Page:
My way of editing photos is very basic. I resize, crop and occasionally I use the contrast option. I only use the editing features built into my phone/ computer but I do very little otherwise.
We’ve all seen the recent headlines about Instagrammers and bloggers photoshopping their images – removing other people from in front of the Eiffel Tower, removing scaffolding from outside the Taj Mahal, or changing the colour of the sky from day to night.
For the last few years there have been arguments against the photoshopping of images of models, actors, singers etc. and I fail to see the difference – the fact is you are creating a false representation of what you are advertising.
This has no place in travel photography
I read travel blogs because I want to know about that person’s experience in a particular place, I want to read about where they went, where they stayed, what they did whilst they were there, and ultimately how they felt about the place. When I look at a photograph I want to feel as though I am looking through the other person’s eyes, seeing that architecture, beach or view from the top of a mountain.
I don’t expect to be lied to.
If you take a photo of the Eiffel Tower and remove all of the other people making it look as though you were alone – you are lying.
If you take a photo of the Taj Mahal and remove the scaffolding just to make it look ‘cleaner’ – you are lying.
If you take a photo and then change the colour of the sky from day to night to look more dramatic – you are lying.
Don’t get me wrong, if you are creating beautiful fantasy images and artistry then Photoshop is obviously a perfect tool to use and there are some incredibly talented people out there.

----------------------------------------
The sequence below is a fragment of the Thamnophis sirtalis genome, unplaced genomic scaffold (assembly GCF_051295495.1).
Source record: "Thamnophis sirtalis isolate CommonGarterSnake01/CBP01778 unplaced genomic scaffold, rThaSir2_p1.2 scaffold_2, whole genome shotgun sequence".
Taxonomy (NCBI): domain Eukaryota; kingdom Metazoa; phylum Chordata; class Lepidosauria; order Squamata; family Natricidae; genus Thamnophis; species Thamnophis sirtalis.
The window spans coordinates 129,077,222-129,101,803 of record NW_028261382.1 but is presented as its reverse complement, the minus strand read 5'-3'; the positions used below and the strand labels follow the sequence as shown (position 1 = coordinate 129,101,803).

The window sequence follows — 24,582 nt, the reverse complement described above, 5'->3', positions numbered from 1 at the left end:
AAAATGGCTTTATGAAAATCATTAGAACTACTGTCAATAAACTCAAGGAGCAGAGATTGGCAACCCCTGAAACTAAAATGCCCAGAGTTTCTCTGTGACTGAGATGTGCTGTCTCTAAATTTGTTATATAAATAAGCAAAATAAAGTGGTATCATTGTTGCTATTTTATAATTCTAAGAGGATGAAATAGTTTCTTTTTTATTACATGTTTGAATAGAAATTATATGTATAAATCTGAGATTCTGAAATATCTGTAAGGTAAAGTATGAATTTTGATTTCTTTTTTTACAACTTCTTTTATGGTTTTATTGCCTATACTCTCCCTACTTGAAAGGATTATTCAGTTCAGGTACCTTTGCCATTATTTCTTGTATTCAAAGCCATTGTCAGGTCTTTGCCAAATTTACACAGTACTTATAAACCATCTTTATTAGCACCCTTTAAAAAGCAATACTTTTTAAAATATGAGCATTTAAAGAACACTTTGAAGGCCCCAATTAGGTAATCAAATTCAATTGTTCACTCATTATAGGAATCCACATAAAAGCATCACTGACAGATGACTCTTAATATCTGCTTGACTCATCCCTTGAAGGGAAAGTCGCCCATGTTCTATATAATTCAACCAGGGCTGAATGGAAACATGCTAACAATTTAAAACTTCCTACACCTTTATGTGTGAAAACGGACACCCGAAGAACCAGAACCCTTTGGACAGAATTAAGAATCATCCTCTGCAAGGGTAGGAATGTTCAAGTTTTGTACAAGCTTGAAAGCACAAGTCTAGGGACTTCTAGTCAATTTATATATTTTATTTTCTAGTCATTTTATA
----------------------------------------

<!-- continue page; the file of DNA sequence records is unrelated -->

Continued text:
If however, you have travelled halfway across the world, taken some stunning photos and want to share them with the rest of the world, then just show us what you saw, not what you think will get you followers, likes and shares.
Obviously in this day and age it is difficult to know whether an image is the genuine article but mostly I am interested in accounts and photos that show the most honest representation of the place being advertised.
“Everything is photo-shopped these days. All those famous Instagram images are photoshopped.
So you are so wrong if you think anyone will look at your raw images.”
This was a comment I received in a Facebook Group and honestly I find it a very sad comment to make. Just because ‘everyone’ does something it doesn’t make it ok. If nobody wants to see a ‘raw’ image then what is the point of photography? What is the point of travel?
Imagine looking at a photo, being inspired to visit a particular place, finally travelling there and finding the spot that photo was taken, and then realising that the photographer had edited the image so heavily that it bears no resemblance to reality – you may as well have stayed home with that photo and your imagination.
So now you know why I’m OK with being a bad Instagrammer.
My Photography Manifesto
1. I am aiming to generally improve my photography skills, but to never be ashamed or embarrassed of the images taken.
2. To produce images that are an honest advertisement and representation of the place and the people. A natural photo will always be more beautiful than an artificial one – people and places do not need to be made ‘cleaner’ or ‘tidier.’
3. To always be respectful of the culture, the people, the place. It doesn’t matter how special you think your blog or Instagram account is, you should always respect others around you and the locations you find yourself in.
4. To do my very best to encourage and inspire other people to see the world around them. Whether it’s to the other side of the world, or your own local area.
The Ultimate Goal
To see. To Experience. To Understand.